In 2020, Healthwick added a new lineup of wound care products to our online store. With this new category addition, we thought it might be a good idea to look at different wound types and treatments, as well as explore definitions related to wounds and wound care.
What are Wounds?
A wound is typically an injury that breaks the skin or tissue and causes harm to the body. There are open and closed wounds, both can range from being quite minor to very severe. There are different types of wounds, with each often requiring a different treatment method. Some examples of wound types are abrasions, lacerations, crushing injuries, burns, brusines, punctures, chronic wounds, incisions, and more. We’ll look at some of these wound types more in depth below.
What are Some Types of Wounds?
There are many different types of wounds, and definitions tend to differ when it comes to some injury types. Below are six common wound types with explanations. If you have further questions about wound types and treatments, we suggest you reach out to your healthcare professional.
- A laceration is cut or a tear in the skin. Lacerations are not always clean cuts, they can be jagged, irregular or messy. They are usually caused by a tearing, or sometimes crushing force. These types of wounds can often be quite deep, the nature of the injury usually causes damage to the surrounding tissue and has the potential to bleed excessively. Lacerations are not incisions, these are two different types of wounds.
- An abrasion is a wound where the skin has been scraped, grazed or rubbed causing damage. Abrasions often require proper cleaning to avoid infection, as the cause of the injury is not usually clean. An example of an abrasion would be falling on loose ground or gravel causing a scraping to the skin. Abrasions can be minor but they also have the potential to be quite severe.
- Burns can occur for a variety of reasons. Exposing the skin to heat or chemicals can cause a burn, as can friction, electricity, and more. The sun can also cause burns due to overexposure. Burns can range from being minor to severe, measured in first-degree, second-degree, and third-degree burns. Burns can damage both the skin and tissue, depending on the severity.
- A puncture is a type of wound caused by an object that is sharp and pointed, such as a nail. Puncture wounds can often be severe if they are deep enough to damage internal organs as well as skin and tissue. Puncture wounds may or may not bleed a lot, making it difficult to determine the severity of the injury. Tetanus is a valid concern when it comes to puncture wounds.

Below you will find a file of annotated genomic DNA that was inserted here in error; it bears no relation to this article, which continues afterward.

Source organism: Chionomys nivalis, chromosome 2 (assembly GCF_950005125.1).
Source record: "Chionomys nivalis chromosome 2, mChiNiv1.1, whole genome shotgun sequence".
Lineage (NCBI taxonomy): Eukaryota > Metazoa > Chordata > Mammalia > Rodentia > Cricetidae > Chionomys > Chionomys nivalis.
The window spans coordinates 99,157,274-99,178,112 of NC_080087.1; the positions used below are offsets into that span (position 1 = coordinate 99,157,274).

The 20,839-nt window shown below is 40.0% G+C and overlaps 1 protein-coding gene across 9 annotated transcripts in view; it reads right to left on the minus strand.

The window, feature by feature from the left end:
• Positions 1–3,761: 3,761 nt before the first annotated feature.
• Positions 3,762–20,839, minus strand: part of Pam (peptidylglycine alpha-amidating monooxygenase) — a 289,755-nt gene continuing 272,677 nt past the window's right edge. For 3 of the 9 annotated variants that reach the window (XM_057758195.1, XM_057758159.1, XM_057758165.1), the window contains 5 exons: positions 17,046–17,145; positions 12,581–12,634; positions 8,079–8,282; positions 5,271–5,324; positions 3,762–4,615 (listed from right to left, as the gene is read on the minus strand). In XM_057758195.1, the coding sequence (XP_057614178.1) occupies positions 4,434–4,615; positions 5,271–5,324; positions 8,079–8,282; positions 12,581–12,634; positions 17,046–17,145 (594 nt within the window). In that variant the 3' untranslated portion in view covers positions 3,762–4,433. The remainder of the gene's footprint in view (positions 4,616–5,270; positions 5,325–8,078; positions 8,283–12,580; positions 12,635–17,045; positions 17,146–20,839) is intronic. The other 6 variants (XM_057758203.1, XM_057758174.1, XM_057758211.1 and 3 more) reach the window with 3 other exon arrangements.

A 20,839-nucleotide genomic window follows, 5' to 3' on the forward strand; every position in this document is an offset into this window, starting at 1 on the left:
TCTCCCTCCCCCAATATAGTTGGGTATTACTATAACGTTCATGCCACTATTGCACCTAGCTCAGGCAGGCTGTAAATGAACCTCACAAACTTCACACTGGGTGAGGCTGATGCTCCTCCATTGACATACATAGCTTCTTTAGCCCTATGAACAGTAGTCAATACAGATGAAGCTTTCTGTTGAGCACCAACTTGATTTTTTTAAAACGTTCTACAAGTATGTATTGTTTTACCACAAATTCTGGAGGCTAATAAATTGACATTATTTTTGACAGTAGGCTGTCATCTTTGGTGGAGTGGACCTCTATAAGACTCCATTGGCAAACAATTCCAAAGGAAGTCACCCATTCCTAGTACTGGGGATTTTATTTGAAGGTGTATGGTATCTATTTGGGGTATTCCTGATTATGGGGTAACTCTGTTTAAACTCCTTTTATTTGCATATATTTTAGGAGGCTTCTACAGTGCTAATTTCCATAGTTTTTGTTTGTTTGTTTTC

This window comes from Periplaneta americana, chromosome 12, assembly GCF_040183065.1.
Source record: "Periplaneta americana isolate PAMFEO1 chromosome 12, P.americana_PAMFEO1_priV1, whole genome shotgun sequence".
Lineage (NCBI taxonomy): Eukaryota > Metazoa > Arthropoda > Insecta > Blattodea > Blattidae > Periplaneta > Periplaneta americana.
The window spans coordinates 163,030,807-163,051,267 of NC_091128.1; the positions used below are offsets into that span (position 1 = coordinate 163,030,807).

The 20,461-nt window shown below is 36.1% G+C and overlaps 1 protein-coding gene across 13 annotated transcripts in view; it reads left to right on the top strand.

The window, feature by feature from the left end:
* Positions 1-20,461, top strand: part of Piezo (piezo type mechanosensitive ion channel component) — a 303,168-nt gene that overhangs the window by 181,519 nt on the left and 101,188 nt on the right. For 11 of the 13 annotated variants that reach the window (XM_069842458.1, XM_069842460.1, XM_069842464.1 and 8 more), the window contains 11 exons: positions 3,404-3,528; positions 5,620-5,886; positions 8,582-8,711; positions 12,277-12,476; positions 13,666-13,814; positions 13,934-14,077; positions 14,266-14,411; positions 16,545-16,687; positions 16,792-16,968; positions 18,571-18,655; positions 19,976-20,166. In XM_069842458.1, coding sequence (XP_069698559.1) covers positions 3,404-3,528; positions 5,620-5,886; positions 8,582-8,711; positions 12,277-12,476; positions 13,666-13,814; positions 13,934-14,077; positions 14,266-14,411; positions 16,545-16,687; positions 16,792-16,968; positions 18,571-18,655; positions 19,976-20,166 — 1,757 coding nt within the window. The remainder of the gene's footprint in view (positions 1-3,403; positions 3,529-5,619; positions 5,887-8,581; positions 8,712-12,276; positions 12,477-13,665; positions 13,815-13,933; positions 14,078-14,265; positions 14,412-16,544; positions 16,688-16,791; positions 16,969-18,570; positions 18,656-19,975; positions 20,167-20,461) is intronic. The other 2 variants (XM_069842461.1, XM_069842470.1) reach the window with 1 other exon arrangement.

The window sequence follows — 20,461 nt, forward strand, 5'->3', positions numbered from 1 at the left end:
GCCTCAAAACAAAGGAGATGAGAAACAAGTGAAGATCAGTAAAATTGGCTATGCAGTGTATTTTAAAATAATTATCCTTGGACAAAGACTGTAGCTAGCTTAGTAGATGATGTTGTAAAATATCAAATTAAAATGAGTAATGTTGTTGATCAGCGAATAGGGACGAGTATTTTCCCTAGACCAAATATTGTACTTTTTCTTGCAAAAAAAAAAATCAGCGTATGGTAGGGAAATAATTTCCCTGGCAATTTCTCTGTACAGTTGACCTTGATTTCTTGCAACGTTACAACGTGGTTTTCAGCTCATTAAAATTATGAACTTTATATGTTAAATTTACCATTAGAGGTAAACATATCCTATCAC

- Chronic wounds are wounds that have not healed and show little to no healing progress within a normal timeframe. There are multiple factors that can cause chronic wounds, including improper treatment. A few examples of chronic wounds are pressure ulcers, diabetic ulcers, venous ulcers, and more. If you believe you have a chronic wound, you should see medical attention.
- Surgical wounds are incisions or cuts made to the skin during surgery by a medical professional (surgeon). These wounds are usually made by a scalpel. While most surgical wounds are closed with sutures after the surgery is finished, sometimes wounds can be left open to heal. It is important to follow the care directions from your healthcare professional, and keep the wounded area clean to avoid infection.
What is Wound Care?
As the name suggests, wound care is the management and/or treatment of a wound. Wound care products are used to care for and promote the healing of a wound. There are many different types of wound care products, each with their own functions. A few examples of wound care products are dressings, bandages, tapes, wound cleaning and closure products. Below is a list including specific types of dressings, bandages, and more.
- Alginate Dressings, Adhesive and Non-Adhesive Dressings, Composite Dressings, Hydrocolloid Dressings, and Silicone Foam Dressings are examples of some types of dressings.
- Adhesive, Non-Adhesive and Compression bandages are examples of a few types of bandages.
These products are all available on our Healthwick Website. For information on how to properly care for and treat wounds, we suggest you speak to your healthcare professional.
Other Things to Remember...
- Just because a wound isn’t bleeding much, doesn’t mean it isn’t severe. Bleeding can occur both externally and internally.
First-aid kits should be accessible at all times. Ensure you keep one in places where you frequently are (i.e. in your car, home, workplace, cottage).
- Wound care products should be used as directed by your healthcare professional. The information in this article cannot replace the care and advice that a medical professional can provide. Seek medical attention if you are injured or wounded.
Have any questions? Get in touch with our Healthwick customer care team. They’ll be able to answer any questions you may have, and provide product advice and guidance.